Two visionarily dulcet hours in the Cincy art museum on Saturday. It felt downright vacational. The magic of Onstar made the route there painless despite the pouring rain, and the museum tour began with Greek and Roman art, some from the time of Christ (and therefore Pilate who is the subject of my latest read). I was bedazzled by the new addition, a Cincinnati-themed wing that featured various and sundry old paintings of Southwestern Ohio, a replica of the Fountain Square statue and a naked-as-a-jaybird “Eve Disconsolate” (later there was another Eve Disconsolate statue, also naked as a jaybird. What is this fascination with Eve at this art museum?)
The Cincinnati entrance wing had a quoted (on the wall) an august figure of the time (whose name now escapes me) who remarked in 1840 on the plethora of artists the city has produced. “What is it about Cincinnati that produces such artists?” he asked.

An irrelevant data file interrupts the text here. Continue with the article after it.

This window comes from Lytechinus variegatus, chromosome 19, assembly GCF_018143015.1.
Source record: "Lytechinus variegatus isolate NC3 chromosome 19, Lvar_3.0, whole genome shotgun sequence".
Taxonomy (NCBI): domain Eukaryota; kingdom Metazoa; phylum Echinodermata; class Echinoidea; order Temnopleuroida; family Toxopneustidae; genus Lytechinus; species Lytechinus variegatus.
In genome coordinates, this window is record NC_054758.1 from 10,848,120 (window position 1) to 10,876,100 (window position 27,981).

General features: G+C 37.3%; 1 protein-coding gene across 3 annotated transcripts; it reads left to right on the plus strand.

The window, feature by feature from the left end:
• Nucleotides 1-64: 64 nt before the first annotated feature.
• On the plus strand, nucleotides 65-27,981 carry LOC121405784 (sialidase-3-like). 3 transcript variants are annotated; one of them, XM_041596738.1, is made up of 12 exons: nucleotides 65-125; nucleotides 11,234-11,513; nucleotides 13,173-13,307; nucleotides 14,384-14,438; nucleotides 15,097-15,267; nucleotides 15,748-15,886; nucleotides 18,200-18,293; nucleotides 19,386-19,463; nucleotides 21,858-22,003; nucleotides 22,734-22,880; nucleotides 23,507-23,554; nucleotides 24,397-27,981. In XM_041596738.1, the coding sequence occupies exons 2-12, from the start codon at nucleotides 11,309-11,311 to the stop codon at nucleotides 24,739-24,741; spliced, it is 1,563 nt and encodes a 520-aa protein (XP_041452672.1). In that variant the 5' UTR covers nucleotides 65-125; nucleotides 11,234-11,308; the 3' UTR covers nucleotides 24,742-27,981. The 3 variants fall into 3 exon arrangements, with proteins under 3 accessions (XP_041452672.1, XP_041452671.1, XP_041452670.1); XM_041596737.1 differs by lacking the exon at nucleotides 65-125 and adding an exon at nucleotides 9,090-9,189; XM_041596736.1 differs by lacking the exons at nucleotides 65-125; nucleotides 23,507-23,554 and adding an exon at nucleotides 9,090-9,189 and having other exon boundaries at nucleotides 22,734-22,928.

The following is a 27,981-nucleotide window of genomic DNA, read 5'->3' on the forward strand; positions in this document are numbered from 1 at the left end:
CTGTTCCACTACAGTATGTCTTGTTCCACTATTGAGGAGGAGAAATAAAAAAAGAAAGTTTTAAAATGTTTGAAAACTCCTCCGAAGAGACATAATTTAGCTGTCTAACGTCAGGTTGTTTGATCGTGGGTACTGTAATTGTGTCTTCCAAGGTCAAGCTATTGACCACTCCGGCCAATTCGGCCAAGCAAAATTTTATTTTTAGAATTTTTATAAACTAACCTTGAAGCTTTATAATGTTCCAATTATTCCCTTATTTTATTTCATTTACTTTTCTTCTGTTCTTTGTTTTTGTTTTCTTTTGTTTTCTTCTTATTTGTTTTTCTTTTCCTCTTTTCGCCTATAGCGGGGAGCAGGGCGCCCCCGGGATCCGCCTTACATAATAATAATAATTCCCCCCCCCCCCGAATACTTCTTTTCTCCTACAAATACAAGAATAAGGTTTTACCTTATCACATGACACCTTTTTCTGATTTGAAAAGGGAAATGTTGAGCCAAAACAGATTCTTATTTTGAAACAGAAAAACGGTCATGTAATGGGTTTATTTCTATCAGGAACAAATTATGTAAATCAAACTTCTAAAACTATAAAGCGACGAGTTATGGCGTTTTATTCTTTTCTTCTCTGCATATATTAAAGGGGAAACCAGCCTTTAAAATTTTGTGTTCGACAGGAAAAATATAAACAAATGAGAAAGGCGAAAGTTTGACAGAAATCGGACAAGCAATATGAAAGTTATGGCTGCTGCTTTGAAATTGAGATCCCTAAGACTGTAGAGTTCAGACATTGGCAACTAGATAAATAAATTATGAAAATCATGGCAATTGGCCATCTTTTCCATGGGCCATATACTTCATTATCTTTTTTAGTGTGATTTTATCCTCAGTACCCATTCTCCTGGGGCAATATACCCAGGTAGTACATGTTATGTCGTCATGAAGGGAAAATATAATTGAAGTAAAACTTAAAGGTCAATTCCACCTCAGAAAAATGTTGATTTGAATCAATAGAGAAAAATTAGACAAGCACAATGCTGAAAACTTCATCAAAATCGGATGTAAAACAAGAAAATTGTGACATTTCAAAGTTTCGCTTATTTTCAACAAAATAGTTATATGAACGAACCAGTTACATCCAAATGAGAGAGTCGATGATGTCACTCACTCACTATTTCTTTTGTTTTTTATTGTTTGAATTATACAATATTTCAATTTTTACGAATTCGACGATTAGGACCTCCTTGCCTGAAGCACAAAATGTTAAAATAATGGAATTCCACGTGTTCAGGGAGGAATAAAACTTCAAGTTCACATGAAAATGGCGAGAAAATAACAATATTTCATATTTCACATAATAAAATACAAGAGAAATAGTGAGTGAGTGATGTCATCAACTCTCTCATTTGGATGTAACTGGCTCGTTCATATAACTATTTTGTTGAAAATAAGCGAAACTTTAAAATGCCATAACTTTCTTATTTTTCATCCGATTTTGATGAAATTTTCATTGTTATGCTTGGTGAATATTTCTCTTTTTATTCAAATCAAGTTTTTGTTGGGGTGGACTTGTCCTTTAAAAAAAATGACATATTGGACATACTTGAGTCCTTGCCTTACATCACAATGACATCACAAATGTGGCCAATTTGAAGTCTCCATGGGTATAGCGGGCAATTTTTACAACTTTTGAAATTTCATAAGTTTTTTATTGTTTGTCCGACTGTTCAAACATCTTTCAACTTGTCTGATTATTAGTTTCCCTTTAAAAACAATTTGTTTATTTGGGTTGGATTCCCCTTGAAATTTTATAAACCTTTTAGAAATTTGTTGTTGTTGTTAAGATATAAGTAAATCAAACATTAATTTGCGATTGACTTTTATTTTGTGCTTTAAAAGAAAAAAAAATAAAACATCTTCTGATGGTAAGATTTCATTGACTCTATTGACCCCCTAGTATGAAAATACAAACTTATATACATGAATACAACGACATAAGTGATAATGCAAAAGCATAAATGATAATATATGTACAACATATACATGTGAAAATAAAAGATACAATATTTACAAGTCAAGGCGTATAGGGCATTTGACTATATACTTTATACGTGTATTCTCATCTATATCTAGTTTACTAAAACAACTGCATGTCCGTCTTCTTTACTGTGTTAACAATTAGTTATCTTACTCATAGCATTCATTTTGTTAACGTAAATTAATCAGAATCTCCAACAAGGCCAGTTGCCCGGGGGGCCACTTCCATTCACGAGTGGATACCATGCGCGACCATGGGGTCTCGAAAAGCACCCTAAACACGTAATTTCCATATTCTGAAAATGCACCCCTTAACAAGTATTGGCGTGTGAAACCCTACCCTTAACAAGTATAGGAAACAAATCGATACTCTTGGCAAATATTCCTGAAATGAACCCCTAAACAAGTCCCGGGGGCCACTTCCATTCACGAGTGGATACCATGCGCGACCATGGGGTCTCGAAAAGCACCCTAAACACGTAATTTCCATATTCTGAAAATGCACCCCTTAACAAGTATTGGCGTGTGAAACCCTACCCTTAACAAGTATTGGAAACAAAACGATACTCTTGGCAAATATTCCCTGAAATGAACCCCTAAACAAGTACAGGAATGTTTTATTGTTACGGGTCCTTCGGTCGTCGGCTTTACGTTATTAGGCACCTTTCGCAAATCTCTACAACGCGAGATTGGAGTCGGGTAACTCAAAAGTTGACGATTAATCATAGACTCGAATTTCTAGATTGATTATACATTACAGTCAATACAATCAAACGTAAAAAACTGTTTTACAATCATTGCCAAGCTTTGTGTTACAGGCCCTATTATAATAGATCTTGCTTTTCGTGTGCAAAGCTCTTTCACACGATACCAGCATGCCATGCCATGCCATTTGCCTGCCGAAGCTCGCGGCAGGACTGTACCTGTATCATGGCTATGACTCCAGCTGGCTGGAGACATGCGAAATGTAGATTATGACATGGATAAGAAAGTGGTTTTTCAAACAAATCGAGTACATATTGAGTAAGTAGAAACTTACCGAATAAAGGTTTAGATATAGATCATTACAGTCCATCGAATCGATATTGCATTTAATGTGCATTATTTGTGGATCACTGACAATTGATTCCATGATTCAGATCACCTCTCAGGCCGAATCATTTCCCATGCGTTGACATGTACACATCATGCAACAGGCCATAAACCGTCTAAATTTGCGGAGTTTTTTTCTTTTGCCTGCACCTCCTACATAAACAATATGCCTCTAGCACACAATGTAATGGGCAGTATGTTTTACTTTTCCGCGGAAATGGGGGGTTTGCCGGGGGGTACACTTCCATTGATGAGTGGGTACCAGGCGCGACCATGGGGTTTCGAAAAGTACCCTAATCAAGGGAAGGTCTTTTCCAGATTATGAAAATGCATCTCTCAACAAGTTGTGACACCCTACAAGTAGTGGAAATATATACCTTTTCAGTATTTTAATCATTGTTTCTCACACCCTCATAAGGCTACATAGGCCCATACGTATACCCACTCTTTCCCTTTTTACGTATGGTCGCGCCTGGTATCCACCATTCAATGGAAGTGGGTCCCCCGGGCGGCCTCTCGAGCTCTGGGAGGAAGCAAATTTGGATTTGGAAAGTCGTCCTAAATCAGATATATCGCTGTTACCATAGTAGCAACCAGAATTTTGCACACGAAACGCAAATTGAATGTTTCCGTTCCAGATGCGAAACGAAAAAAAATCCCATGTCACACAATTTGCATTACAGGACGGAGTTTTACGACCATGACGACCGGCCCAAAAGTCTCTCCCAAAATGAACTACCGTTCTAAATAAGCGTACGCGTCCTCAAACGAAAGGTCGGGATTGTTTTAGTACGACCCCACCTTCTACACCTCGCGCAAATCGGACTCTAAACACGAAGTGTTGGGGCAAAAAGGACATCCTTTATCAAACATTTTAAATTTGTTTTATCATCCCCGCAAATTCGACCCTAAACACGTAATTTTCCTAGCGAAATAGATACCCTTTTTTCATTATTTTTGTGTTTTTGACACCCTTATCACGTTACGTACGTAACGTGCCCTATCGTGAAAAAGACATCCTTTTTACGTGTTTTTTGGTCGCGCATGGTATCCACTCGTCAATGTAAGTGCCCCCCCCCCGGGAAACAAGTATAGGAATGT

Upstairs there was a mix of the sacred and the profane, of medieval religious art to an exhibit titled, revealingly, “The Way We Are Now”. The modern art exhibit showed pictures of naked women with wolves heads photoshopped on, and a television with a nude black woman dancing and chanting or singing, I can’t recall which. I can’t think of a better way to say, “our society is in trouble” than that modern art exhibit. “The way we are now,” seems more accusation than anything else.
Driving from the museum, I’ve noticed that for all its prominence in the life and geography of Cincinnati, the Ohio River tends to be elusive. The hills and valleys seem to hide it, for there were only occasional glimpses accorded to me as I drove around. How different, it seems, from lakes or oceans which often have a flat, ocean-view road you can drive along. No such thing for dense cities like Cincy & Pittsburgh which live along a river.